Investing in big hitters (and pitchers)
TRAVERSE CITY – Jeff Mugerian had a decision to make. Should he sink $5,000 into a mutual fund or put his money where his heart is: Baseball cards?
Mugerian, a local Traverse City business owner, took a hard look at the nearly perfect 1934 Goudey baseball card of Hall of Fame pitcher Dizzy Dean. It was graded 8 by a professional grading service on a scale of 1 to 10, with 10 being gem mint.
"I know there aren't many of these cards in this condition, especially of players like Dizzy Dean," said Mugerian. "I have bought, sold and traded baseball cards for years, so I know more about these values than I do about mutual funds."
So Mugerian made the purchase and put the card away as an investment.
Traverse City broker Larry Avery, who works for Edward Jones, thinks so.
"Over time, a diversified portfolio will outperform the portfolio overweighed in one area," he said. "The most successful mutual fund companies have the best global research. In other words, they do their homework on the companies they invest in. Knowing the market for baseball cards or other memorabilia isn't any different. Whether it is a stock, a bond or a mutual fund, a quality investment is just that."
The key is doing your homework, just as you would in any other investment, according to a man who makes his living buying and selling sports memorabilia.
"I think investing in old sports memorabilia has its place in a portfolio," said Traverse City's Chris Porter, who works for Mastro Auctions, Inc. near Chicago. "But it's not as simple as just putting down your money. You have to invest some energy and time into what you're doing."
The 42-year-old Porter got his accounting degree from Michigan State, worked in that business for 10 years, then decided to get out and pursue his hobby as a business. He moved to Traverse City with Superior Sportscards, then worked for Leland's out of New York and now Mastro's the last three years, all while remaining in Traverse City with his family.
"My job is to acquire cards and memorabilia for our Mastro auctions," he said. "So I see a lot of great items and big money change hands.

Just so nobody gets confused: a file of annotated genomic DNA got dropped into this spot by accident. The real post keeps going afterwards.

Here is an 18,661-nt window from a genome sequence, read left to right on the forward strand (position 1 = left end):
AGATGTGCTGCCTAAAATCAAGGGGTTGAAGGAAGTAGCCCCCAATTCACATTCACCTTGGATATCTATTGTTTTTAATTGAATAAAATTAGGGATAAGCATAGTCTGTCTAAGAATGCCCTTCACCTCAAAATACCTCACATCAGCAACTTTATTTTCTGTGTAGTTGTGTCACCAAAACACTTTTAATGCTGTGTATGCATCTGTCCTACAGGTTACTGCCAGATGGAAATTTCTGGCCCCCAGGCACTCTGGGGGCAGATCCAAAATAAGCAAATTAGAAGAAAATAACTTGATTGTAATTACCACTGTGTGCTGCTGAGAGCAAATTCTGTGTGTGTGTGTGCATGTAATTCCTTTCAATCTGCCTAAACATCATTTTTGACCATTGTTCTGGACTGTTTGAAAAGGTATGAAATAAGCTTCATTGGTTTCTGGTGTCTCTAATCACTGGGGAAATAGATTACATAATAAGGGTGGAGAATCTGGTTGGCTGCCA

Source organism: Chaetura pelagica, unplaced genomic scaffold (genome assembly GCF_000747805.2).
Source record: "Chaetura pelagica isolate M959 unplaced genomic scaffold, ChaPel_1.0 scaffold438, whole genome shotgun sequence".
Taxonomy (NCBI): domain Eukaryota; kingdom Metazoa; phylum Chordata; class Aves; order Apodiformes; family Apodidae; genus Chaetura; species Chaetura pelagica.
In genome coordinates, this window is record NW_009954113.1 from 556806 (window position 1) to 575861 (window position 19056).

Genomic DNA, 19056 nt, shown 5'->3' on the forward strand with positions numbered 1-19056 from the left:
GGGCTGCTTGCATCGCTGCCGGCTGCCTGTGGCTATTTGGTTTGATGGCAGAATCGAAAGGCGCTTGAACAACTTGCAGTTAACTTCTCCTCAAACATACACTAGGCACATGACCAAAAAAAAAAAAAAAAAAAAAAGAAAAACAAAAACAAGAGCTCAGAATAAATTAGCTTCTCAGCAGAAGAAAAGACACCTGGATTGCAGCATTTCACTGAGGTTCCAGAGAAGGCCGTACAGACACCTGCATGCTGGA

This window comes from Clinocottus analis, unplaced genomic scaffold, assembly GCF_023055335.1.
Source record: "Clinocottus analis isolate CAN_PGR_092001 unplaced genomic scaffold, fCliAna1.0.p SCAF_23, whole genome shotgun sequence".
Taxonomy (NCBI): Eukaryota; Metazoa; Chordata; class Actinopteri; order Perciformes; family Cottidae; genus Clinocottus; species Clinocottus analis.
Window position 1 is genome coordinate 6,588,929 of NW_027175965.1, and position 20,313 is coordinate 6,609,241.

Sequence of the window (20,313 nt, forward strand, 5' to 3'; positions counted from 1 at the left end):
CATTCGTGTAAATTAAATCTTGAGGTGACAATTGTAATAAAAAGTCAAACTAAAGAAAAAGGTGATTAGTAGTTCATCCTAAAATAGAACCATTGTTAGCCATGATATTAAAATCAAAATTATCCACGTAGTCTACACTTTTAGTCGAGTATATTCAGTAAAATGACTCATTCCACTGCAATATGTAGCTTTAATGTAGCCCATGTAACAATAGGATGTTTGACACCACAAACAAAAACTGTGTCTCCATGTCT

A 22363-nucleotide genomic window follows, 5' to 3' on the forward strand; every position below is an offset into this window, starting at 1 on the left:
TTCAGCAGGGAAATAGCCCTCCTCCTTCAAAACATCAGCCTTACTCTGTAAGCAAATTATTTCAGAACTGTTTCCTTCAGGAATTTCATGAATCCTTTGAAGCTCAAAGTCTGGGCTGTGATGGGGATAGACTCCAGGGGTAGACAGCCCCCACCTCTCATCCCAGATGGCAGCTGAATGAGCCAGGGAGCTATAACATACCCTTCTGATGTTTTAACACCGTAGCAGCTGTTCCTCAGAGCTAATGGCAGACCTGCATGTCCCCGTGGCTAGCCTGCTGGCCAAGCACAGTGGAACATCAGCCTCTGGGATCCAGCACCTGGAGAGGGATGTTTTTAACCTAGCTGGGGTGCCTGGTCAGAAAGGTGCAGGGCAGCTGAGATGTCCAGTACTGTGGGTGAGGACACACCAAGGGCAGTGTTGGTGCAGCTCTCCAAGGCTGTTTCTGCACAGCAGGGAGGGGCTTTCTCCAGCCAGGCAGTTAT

"For those people thinking about investing in baseball cards, the one thing I absolutely believe in is the use of grading services," he said. "Don't buy an ungraded card for investment purposes. I think a high-grade card, especially of stars from the Depression Era, are a great investment right now. They are underpriced."
He is referring to cards like Mugerian purchased from the 1930s, a Goudey gum card. During the 1930s and '40s, other companies like Diamond Star, Play Ball and DeLongs produced cards. Before that, tobacco cards were produced at the turn of the century and into the 1920s.
Bowman baseball began producing cards in 1948 and then Topps, which still produces cards today, began production in 1952 and knocked Bowman out of business after 1955.
"There are still people alive who collected cards in the 1930s and '40s," said Porter. "To them, the players from that era were tough, good guys – not the spoiled brats they read about today. There are still collections of those cards out there."
Porter's job is to uncover them and bring them to the open market.
"Baseball cards can go through price fluctuations like anything else," he said. "Some values will hit a plateau, go flat, then spike up again. But star cards that have high professional grades have never had an extended period of loss of value."
Mugerian likes the idea of investing in quality baseball cards and sports memorabilia.
"I think investing in anything that is in demand, vintage and in great condition is a wise idea," he said. "With the stock market, it's always possible in this economy that your money will erode or disappear. With sports memorabilia, there are fewer collectors in a bad economy, but the collectors will never simply vanish and you will always still be physically holding your investments in hand."
Mugerian believes his return on investment is well worth the risk.
"Not only do I see high-end stuff hold its value, but the rate of return can be astronomical," he said. "I remember sitting in a hotel ballroom in New York City during a Leland's auction. A particular baseball was up for sale and the auction house was estimating a $5,000 to $10,000 price. What Leland's didn't know was that two heavy hitters were planning on owning this baseball, including actor Charlie Sheen. After many minutes of spirited bidding, the ball sold for $105,000. With quality vintage items, the sky can be the limit."
But Mugerian, who started collecting cards in 1975, echoes Porter's assessment that people who do their homework have the best shot at making money with their baseball card investments.
"That's not to say that someone who doesn't follow the hobby can't make a buck," he said. "But when you are enjoying what you are learning about, I think you are more astute. The key is to educate yourself." BN